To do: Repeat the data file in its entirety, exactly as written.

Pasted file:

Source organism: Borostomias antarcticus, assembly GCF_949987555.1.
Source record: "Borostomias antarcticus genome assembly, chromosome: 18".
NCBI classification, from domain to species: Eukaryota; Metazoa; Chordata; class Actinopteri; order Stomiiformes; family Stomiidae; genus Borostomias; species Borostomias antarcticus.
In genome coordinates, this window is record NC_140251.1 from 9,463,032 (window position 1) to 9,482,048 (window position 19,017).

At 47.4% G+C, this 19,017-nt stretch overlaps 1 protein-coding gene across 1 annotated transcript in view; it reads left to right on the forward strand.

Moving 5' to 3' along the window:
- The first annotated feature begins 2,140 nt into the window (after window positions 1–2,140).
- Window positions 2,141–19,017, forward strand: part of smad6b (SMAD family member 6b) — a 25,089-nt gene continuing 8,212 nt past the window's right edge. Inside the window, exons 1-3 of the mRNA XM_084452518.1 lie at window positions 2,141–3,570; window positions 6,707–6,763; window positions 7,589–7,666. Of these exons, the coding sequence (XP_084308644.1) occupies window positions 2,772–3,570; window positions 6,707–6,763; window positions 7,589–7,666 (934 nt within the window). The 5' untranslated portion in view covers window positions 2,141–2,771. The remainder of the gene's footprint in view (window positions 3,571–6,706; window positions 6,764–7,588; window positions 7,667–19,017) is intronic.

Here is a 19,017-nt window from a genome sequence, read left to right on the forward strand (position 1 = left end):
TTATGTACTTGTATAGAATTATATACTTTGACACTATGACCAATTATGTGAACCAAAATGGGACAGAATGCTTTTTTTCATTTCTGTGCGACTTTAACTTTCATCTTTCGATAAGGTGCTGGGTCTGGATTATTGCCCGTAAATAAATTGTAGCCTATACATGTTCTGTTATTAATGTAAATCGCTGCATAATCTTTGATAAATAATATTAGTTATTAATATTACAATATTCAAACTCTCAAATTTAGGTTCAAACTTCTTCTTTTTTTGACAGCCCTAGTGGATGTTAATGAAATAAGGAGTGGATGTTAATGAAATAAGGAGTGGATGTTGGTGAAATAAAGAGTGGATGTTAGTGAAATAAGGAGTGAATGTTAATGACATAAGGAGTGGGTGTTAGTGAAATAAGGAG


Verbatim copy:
Source organism: Borostomias antarcticus, assembly GCF_949987555.1.
Source record: "Borostomias antarcticus genome assembly, chromosome: 18".
NCBI classification, from domain to species: Eukaryota; Metazoa; Chordata; class Actinopteri; order Stomiiformes; family Stomiidae; genus Borostomias; species Borostomias antarcticus.
In genome coordinates, this window is record NC_140251.1 from 9,463,032 (window position 1) to 9,482,048 (window position 19,017).

At 47.4% G+C, this 19,017-nt stretch overlaps 1 protein-coding gene across 1 annotated transcript in view; it reads left to right on the forward strand.

Moving 5' to 3' along the window:
- The first annotated feature begins 2,140 nt into the window (after window positions 1–2,140).
- Window positions 2,141–19,017, forward strand: part of smad6b (SMAD family member 6b) — a 25,089-nt gene continuing 8,212 nt past the window's right edge. Inside the window, exons 1-3 of the mRNA XM_084452518.1 lie at window positions 2,141–3,570; window positions 6,707–6,763; window positions 7,589–7,666. Of these exons, the coding sequence (XP_084308644.1) occupies window positions 2,772–3,570; window positions 6,707–6,763; window positions 7,589–7,666 (934 nt within the window). The 5' untranslated portion in view covers window positions 2,141–2,771. The remainder of the gene's footprint in view (window positions 3,571–6,706; window positions 6,764–7,588; window positions 7,667–19,017) is intronic.

Here is a 19,017-nt window from a genome sequence, read left to right on the forward strand (position 1 = left end):
TTATGTACTTGTATAGAATTATATACTTTGACACTATGACCAATTATGTGAACCAAAATGGGACAGAATGCTTTTTTTCATTTCTGTGCGACTTTAACTTTCATCTTTCGATAAGGTGCTGGGTCTGGATTATTGCCCGTAAATAAATTGTAGCCTATACATGTTCTGTTATTAATGTAAATCGCTGCATAATCTTTGATAAATAATATTAGTTATTAATATTACAATATTCAAACTCTCAAATTTAGGTTCAAACTTCTTCTTTTTTTGACAGCCCTAGTGGATGTTAATGAAATAAGGAGTGGATGTTAATGAAATAAGGAGTGGATGTTGGTGAAATAAAGAGTGGATGTTAGTGAAATAAGGAGTGAATGTTAATGACATAAGGAGTGGGTGTTAGTGAAATAAGGAG